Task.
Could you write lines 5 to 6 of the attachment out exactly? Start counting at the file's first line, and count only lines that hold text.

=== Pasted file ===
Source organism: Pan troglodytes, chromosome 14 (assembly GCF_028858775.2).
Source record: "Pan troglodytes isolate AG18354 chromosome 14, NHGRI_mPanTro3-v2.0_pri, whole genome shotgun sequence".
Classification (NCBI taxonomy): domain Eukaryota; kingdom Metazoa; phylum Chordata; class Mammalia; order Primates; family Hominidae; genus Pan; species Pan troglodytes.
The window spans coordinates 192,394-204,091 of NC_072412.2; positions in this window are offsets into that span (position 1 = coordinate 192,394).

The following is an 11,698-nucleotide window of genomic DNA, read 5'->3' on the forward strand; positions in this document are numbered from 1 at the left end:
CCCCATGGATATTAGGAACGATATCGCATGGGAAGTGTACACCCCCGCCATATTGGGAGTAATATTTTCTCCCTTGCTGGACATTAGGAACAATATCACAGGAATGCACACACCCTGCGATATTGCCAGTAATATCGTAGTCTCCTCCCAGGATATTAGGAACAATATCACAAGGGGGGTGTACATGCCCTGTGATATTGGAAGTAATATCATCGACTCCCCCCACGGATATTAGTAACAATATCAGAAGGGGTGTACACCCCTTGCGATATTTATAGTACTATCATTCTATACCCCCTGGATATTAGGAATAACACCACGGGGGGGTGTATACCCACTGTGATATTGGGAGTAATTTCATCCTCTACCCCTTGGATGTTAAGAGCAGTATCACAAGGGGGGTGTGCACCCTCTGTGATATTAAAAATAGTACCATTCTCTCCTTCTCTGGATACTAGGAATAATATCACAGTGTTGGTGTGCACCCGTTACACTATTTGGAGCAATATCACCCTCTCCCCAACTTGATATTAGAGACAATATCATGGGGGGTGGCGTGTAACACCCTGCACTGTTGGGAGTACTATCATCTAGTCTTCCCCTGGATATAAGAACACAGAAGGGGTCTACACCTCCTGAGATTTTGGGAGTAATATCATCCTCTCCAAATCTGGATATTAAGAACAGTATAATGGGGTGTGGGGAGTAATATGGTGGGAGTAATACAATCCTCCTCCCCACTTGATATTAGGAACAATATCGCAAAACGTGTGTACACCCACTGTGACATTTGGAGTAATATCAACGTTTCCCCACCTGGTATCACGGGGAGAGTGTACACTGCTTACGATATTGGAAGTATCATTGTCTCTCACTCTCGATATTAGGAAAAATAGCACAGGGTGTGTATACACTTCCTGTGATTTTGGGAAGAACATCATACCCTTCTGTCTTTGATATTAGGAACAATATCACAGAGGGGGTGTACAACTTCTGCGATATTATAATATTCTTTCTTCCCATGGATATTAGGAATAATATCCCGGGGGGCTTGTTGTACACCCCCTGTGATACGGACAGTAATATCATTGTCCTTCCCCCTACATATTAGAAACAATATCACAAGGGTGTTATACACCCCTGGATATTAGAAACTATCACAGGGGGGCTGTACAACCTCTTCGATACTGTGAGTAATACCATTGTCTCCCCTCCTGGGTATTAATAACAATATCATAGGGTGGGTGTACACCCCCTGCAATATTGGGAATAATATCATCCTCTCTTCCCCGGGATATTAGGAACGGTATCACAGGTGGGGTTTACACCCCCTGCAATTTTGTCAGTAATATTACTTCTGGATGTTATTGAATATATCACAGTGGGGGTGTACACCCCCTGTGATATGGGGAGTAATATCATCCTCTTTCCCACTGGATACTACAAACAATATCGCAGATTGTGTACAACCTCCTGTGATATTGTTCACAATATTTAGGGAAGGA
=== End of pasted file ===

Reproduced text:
The following is an 11,698-nucleotide window of genomic DNA, read 5'->3' on the forward strand; positions in this document are numbered from 1 at the left end:
CCCCATGGATATTAGGAACGATATCGCATGGGAAGTGTACACCCCCGCCATATTGGGAGTAATATTTTCTCCCTTGCTGGACATTAGGAACAATATCACAGGAATGCACACACCCTGCGATATTGCCAGTAATATCGTAGTCTCCTCCCAGGATATTAGGAACAATATCACAAGGGGGGTGTACATGCCCTGTGATATTGGAAGTAATATCATCGACTCCCCCCACGGATATTAGTAACAATATCAGAAGGGGTGTACACCCCTTGCGATATTTATAGTACTATCATTCTATACCCCCTGGATATTAGGAATAACACCACGGGGGGGTGTATACCCACTGTGATATTGGGAGTAATTTCATCCTCTACCCCTTGGATGTTAAGAGCAGTATCACAAGGGGGGTGTGCACCCTCTGTGATATTAAAAATAGTACCATTCTCTCCTTCTCTGGATACTAGGAATAATATCACAGTGTTGGTGTGCACCCGTTACACTATTTGGAGCAATATCACCCTCTCCCCAACTTGATATTAGAGACAATATCATGGGGGGTGGCGTGTAACACCCTGCACTGTTGGGAGTACTATCATCTAGTCTTCCCCTGGATATAAGAACACAGAAGGGGTCTACACCTCCTGAGATTTTGGGAGTAATATCATCCTCTCCAAATCTGGATATTAAGAACAGTATAATGGGGTGTGGGGAGTAATATGGTGGGAGTAATACAATCCTCCTCCCCACTTGATATTAGGAACAATATCGCAAAACGTGTGTACACCCACTGTGACATTTGGAGTAATATCAACGTTTCCCCACCTGGTATCACGGGGAGAGTGTACACTGCTTACGATATTGGAAGTATCATTGTCTCTCACTCTCGATATTAGGAAAAATAGCACAGGGTGTGTATACACTTCCTGTGATTTTGGGAAGAACATCATACCCTTCTGTCTTTGATATTAGGAACAATATCACAGAGGGGGTGTACAACTTCTGCGATATTATAATATTCTTTCTTCCCATGGATATTAGGAATAATATCCCGGGGGGCTTGTTGTACACCCCCTGTGATACGGACAGTAATATCATTGTCCTTCCCCCTACATATTAGAAACAATATCACAAGGGTGTTATACACCCCTGGATATTAGAAACTATCACAGGGGGGCTGTACAACCTCTTCGATACTGTGAGTAATACCATTGTCTCCCCTCCTGGGTATTAATAACAATATCATAGGGTGGGTGTACACCCCCTGCAATATTGGGAATAATATCATCCTCTCTTCCCCGGGATATTAGGAACGGTATCACAGGTGGGGTTTACACCCCCTGCAATTTTGTCAGTAATATTACTTCTGGATGTTATTGAATATATCACAGTGGGGGTGTACACCCCCTGTGATATGGGGAGTAATATCATCCTCTTTCCCACTGGATACTACAAACAATATCGCAGATTGTGTACAACCTCCTGTGATATTGTTCACAATATTTAGGGAAGGA